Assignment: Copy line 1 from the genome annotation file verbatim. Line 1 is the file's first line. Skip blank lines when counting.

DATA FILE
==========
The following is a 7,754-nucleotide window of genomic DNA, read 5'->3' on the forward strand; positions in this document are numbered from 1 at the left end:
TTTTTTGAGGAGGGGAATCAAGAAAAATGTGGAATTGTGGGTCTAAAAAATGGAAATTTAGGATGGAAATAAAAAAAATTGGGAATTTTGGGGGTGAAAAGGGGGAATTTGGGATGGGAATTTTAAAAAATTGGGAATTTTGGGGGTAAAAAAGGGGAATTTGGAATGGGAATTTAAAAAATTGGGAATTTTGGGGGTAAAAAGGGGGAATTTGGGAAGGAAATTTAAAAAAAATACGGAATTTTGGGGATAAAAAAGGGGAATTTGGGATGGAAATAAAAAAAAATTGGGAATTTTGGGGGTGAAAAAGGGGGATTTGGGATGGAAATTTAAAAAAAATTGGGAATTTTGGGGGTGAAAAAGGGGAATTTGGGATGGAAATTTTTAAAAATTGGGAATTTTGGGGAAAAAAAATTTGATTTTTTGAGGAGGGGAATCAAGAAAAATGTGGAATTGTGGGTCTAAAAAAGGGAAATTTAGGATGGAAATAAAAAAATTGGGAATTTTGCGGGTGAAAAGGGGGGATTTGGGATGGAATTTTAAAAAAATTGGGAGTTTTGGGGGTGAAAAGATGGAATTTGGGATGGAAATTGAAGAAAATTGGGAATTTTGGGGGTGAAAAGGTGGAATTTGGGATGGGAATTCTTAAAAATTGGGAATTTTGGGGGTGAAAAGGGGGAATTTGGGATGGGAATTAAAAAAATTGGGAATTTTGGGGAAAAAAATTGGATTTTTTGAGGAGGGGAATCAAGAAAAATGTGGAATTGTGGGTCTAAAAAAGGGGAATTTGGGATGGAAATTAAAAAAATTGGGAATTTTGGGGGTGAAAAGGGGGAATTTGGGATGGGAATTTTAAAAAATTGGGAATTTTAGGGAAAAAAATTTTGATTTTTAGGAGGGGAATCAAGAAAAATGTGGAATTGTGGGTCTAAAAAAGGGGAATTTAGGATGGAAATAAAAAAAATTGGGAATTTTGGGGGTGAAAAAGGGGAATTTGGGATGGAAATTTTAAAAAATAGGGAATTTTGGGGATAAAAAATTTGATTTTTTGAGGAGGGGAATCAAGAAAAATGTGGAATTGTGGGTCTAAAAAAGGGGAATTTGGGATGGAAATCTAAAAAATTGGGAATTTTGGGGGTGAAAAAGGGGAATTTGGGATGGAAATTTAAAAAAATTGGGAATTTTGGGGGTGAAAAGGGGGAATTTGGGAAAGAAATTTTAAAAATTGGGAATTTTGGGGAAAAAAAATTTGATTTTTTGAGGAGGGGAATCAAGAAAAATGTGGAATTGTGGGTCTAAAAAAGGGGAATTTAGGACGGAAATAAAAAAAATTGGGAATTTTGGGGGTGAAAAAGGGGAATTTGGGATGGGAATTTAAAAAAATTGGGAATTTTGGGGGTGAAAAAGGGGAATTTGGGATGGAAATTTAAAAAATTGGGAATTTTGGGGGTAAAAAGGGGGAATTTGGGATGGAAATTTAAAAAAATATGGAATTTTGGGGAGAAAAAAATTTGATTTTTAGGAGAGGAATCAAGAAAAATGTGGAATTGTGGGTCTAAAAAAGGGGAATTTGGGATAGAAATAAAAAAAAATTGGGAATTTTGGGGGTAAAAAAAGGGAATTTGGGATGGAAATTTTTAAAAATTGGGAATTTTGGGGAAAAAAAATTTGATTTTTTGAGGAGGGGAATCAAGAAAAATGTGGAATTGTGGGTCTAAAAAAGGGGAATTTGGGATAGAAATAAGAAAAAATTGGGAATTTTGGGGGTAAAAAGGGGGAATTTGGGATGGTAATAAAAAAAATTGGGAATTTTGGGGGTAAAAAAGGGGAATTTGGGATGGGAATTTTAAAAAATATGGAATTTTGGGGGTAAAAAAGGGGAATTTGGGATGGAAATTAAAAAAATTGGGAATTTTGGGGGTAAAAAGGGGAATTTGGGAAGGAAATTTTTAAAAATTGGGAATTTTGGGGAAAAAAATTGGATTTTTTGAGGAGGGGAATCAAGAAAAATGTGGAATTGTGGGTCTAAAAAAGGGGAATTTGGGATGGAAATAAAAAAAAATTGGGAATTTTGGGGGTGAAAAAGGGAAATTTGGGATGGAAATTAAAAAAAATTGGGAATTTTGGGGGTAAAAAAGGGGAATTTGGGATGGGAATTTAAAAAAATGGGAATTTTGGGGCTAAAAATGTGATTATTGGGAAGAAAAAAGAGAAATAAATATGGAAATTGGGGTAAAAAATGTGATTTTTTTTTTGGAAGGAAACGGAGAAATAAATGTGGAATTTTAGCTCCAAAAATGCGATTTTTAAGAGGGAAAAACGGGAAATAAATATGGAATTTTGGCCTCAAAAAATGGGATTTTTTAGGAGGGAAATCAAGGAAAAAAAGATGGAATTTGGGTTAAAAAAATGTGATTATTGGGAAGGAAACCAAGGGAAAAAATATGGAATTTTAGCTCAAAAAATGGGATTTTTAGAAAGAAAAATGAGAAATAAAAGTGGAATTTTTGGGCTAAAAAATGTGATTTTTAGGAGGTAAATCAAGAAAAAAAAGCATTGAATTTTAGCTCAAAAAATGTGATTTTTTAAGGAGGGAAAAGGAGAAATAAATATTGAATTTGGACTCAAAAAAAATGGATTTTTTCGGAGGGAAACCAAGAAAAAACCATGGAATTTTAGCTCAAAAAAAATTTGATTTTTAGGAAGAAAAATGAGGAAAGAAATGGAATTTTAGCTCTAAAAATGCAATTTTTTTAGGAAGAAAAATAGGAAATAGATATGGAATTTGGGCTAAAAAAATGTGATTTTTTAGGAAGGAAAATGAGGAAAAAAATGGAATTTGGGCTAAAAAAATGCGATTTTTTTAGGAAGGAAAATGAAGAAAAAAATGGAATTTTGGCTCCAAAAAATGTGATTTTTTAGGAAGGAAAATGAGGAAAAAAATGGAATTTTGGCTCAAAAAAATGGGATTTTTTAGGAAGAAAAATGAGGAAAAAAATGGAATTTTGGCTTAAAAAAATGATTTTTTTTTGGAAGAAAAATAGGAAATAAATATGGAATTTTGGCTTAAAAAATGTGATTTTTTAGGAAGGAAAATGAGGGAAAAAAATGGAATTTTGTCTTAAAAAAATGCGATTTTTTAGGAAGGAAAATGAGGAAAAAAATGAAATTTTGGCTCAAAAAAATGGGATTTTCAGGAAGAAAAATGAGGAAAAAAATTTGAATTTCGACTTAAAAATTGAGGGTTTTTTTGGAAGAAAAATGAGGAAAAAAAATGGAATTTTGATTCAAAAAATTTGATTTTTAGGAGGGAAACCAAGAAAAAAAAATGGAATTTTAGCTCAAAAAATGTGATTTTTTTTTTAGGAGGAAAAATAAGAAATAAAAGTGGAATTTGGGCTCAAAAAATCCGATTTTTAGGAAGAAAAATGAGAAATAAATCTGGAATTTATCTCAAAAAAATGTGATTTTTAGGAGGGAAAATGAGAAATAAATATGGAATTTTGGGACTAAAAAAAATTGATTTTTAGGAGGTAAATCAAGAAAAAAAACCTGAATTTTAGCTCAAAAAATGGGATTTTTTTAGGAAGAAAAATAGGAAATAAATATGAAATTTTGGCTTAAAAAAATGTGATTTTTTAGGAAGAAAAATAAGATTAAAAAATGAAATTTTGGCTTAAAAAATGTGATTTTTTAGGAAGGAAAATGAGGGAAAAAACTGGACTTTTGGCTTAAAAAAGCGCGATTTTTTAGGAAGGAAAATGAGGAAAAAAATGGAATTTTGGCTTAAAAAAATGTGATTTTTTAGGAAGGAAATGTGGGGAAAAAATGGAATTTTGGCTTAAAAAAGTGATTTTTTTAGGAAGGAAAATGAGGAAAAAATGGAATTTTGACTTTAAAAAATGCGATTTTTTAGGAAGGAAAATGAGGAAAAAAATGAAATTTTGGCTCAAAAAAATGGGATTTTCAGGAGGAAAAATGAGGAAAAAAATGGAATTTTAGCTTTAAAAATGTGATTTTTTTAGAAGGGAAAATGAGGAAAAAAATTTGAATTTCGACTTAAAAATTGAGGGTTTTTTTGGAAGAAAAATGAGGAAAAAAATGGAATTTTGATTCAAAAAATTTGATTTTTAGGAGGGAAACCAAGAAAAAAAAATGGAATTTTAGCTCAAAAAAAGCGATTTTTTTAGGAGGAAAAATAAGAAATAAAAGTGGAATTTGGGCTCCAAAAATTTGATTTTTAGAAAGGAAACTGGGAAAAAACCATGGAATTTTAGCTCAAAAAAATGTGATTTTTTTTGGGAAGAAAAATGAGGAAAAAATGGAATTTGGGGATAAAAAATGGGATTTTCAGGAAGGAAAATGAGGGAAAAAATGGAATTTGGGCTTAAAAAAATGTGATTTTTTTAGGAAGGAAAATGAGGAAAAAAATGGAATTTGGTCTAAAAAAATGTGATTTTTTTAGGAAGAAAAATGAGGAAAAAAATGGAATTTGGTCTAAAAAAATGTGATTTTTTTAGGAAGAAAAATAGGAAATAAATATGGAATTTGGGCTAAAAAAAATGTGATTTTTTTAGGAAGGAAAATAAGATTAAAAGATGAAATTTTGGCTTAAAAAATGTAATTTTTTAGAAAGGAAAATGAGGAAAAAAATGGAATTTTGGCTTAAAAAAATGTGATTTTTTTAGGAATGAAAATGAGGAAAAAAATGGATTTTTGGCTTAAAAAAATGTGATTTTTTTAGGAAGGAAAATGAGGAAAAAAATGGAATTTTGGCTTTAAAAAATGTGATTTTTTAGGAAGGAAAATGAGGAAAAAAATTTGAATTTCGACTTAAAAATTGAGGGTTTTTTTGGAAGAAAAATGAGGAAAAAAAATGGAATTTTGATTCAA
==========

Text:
The following is a 7,754-nucleotide window of genomic DNA, read 5'->3' on the forward strand; positions in this document are numbered from 1 at the left end: